On the main quad of SMU appears about 3000 tiny American flags, and a sign asking us to never forget. We won’t. But rather that just worrying about not forgetting, I find it a more valuable personal exercise to ask also what we value, and how those values are influenced by the shadow of the attacks on September 11, 2001.
I value the freedom of personal inquiry, the freedom to doubt those who would bring a belief system into direct conflict with the natural world, and freedom from the violence that is often brought to bear against those who would challenge authority with truth. These values are enshrined in various parts of the Constitution as freedom of speech; freedom of religion, but also freedom from religious persecution; freedom of the press; and freedom from unwarranted search and seizure.
As a scientist, all of these are deep values to me and in the United States I find my scientific freedom maximized and fulfilled by these basic rights. I am free to inquire, to challenge statements of unanchored belief with the reality of nature, to print my findings without fear of unwarranted censorship, to have rights to my work without fear of theft by an authority, and freedom from the tyranny of suppression of natural laws by overly literal interpretation of sacred text.
But just as I value these rights in my own life, I value the right of others to enjoy the same. I respect that those with whom I disagree have platforms for their views, and I would fight for the same protections of property and inquiry for those very same people. I may not tolerate those who lie and cheat the public with false claims about the natural world, but I respect that they have the right to say it. I respect that eventually the law may be brought to bear against them.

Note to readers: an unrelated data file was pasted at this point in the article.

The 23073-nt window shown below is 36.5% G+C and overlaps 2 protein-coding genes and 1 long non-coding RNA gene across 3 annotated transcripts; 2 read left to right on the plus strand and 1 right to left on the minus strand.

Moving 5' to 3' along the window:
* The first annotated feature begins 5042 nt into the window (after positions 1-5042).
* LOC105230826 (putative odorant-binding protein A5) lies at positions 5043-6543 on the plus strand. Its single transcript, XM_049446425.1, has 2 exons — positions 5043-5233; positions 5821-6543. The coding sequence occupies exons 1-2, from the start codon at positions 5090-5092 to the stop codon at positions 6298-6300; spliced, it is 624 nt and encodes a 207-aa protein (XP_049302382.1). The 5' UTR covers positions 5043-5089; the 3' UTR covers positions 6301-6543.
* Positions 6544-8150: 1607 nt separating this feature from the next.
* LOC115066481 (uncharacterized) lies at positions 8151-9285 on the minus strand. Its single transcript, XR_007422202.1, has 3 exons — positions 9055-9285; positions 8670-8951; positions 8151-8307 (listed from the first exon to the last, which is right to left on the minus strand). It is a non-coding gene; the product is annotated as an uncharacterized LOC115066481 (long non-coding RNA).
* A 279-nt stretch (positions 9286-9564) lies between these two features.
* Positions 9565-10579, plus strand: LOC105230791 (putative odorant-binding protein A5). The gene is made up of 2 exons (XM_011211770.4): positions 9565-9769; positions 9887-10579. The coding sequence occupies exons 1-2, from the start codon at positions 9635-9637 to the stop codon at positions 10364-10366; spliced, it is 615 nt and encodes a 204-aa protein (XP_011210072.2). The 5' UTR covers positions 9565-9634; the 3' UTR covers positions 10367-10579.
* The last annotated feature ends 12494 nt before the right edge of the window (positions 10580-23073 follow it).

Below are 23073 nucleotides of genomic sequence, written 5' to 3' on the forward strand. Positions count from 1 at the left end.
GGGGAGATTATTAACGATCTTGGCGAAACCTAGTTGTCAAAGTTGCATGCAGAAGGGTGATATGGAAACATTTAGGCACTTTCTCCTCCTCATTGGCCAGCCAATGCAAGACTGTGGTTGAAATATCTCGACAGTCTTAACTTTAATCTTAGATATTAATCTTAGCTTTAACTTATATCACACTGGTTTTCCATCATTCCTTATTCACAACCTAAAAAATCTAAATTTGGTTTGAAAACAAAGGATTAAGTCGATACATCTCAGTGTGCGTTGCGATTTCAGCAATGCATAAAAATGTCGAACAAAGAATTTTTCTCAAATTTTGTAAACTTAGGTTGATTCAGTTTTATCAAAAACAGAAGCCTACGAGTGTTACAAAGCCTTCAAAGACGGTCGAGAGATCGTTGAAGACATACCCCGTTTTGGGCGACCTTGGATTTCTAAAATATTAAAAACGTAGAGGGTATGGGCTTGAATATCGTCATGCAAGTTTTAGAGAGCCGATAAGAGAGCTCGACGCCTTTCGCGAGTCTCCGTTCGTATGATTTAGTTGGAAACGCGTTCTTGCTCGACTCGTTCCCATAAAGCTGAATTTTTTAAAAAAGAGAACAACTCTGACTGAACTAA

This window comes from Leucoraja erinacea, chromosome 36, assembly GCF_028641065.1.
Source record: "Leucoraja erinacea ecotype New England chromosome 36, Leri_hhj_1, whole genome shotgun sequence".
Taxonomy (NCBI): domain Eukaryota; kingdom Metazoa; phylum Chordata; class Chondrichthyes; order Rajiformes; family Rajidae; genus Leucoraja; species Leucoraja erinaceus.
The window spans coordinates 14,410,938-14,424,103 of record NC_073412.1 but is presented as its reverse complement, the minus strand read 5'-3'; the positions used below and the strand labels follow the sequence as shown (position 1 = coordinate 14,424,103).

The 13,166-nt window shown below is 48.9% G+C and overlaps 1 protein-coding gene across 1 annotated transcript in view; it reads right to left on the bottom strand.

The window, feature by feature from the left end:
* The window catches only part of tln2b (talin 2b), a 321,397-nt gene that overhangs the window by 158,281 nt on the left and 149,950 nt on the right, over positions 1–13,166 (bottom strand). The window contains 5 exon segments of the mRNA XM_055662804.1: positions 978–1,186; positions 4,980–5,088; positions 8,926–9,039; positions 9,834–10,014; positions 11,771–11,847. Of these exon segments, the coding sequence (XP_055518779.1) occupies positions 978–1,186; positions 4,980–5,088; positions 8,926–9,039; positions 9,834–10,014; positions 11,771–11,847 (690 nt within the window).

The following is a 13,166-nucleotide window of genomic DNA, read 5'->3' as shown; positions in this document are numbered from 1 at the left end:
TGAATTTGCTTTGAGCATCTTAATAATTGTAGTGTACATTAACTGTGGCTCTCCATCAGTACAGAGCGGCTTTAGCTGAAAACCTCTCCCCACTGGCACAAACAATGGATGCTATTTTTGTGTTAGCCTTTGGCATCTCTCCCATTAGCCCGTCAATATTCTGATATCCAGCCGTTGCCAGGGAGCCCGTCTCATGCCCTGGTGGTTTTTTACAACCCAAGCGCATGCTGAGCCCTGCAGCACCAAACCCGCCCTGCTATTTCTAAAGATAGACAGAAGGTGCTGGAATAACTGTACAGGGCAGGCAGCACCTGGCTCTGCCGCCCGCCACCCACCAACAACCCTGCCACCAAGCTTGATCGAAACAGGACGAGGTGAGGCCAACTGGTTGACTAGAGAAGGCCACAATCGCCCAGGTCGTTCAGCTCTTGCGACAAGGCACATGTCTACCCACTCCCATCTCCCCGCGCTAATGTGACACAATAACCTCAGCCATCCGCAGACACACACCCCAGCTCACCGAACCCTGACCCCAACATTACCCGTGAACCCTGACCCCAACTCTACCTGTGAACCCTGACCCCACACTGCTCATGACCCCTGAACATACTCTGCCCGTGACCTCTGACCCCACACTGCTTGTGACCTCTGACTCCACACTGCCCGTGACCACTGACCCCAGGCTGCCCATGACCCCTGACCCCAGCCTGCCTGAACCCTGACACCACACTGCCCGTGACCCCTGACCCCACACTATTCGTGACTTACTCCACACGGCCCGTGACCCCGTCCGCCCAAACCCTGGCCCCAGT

And in the end, it’s the law derived from our Constitutional principles that is the arbiter of right and wrong. Whether it’s Kitzmiller v. Dover or some other nexus of law and values, I have respect for a system that long-term regresses toward the path of preserving Constitutional rights. I am proud to live in a country that makes such things possible.
I have the most deep respect for Nature, who abides by no mortal Constitution except that writ deep into the structure of the universe. Nature knows its principles and, in the end, defines the most fundamental judgment and tolerance. When beliefs clash with Nature, Nature has always won. I want to be on the side of Nature, and in this country I have the freedom to choose that allegiance. For if the rights of man truly proceed from the creation, then it a great good to seek to understand the laws of that creation so that we might have respect for the origins of our own moral law.